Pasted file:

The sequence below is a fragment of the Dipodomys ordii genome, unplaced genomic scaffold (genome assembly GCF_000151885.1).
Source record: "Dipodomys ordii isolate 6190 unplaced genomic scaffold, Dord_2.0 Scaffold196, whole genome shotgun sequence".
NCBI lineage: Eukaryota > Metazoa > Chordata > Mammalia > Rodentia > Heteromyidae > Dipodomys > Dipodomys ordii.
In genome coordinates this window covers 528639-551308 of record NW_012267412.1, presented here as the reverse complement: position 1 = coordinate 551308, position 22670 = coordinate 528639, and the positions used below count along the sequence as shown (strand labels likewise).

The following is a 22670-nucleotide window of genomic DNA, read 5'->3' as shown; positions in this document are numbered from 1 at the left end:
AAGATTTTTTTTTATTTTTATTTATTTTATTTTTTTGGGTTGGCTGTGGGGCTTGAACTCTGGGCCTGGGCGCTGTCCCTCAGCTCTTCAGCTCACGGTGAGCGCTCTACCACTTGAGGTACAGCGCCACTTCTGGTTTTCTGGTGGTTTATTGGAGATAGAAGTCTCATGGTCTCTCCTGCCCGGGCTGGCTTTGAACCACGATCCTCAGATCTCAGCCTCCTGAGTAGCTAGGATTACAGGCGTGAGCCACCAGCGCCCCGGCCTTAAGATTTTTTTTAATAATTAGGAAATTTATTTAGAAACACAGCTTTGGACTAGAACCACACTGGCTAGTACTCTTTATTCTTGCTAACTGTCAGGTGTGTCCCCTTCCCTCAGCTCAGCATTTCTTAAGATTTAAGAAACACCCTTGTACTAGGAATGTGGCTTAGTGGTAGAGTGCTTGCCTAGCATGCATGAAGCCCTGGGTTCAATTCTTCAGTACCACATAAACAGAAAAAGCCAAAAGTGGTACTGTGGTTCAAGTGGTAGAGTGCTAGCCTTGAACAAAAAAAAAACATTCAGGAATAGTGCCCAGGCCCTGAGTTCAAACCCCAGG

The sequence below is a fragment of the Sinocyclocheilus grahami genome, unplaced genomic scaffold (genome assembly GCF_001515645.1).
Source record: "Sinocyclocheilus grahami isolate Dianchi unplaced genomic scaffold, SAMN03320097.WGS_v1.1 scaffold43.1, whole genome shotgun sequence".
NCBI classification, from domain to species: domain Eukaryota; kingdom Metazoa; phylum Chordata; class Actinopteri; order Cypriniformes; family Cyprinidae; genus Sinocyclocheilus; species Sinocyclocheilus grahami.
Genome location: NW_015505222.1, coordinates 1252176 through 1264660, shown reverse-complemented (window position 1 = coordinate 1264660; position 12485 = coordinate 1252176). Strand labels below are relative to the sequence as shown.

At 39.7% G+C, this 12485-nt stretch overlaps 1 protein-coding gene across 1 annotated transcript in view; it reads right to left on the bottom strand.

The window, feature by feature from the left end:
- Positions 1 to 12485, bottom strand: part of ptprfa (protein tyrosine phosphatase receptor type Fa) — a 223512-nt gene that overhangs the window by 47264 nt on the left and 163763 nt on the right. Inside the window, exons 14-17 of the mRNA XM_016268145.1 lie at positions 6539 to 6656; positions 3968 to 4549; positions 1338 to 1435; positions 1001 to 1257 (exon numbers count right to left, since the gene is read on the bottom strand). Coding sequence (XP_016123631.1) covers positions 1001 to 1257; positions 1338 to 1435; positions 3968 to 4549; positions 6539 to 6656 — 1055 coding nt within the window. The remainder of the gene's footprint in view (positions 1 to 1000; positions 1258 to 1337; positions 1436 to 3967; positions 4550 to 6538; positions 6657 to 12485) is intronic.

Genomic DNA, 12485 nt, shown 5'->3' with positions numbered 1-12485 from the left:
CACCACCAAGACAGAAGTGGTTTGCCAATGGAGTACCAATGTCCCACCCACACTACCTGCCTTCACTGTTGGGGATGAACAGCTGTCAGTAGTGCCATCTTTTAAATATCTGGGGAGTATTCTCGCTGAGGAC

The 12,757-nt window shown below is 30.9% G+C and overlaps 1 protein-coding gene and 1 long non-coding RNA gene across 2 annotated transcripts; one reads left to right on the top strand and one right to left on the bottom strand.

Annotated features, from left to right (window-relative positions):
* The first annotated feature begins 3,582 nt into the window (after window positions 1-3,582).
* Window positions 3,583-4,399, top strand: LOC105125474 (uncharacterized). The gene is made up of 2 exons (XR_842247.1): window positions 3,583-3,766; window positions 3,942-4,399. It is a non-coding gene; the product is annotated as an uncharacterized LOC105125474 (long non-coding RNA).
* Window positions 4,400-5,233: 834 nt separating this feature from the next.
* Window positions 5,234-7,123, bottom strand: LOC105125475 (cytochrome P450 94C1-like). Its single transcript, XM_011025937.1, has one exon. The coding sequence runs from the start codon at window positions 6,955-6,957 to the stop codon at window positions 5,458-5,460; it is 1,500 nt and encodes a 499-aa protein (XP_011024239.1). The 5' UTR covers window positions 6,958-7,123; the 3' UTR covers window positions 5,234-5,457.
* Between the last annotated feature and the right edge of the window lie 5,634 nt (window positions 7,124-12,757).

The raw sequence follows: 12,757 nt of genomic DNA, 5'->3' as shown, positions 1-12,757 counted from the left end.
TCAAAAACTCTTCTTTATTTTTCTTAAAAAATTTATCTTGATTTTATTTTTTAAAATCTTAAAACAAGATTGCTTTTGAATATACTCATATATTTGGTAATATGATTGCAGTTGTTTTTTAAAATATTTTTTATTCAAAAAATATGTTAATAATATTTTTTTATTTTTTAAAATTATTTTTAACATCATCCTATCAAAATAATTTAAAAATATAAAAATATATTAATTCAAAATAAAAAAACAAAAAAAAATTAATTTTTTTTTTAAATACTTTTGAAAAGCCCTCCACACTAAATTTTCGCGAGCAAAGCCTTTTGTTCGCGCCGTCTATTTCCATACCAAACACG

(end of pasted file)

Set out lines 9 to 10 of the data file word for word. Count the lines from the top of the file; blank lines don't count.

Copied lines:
NCBI classification, from domain to species: domain Eukaryota; kingdom Metazoa; phylum Chordata; class Actinopteri; order Cypriniformes; family Cyprinidae; genus Sinocyclocheilus; species Sinocyclocheilus grahami.
Genome location: NW_015505222.1, coordinates 1252176 through 1264660, shown reverse-complemented (window position 1 = coordinate 1264660; position 12485 = coordinate 1252176). Strand labels below are relative to the sequence as shown.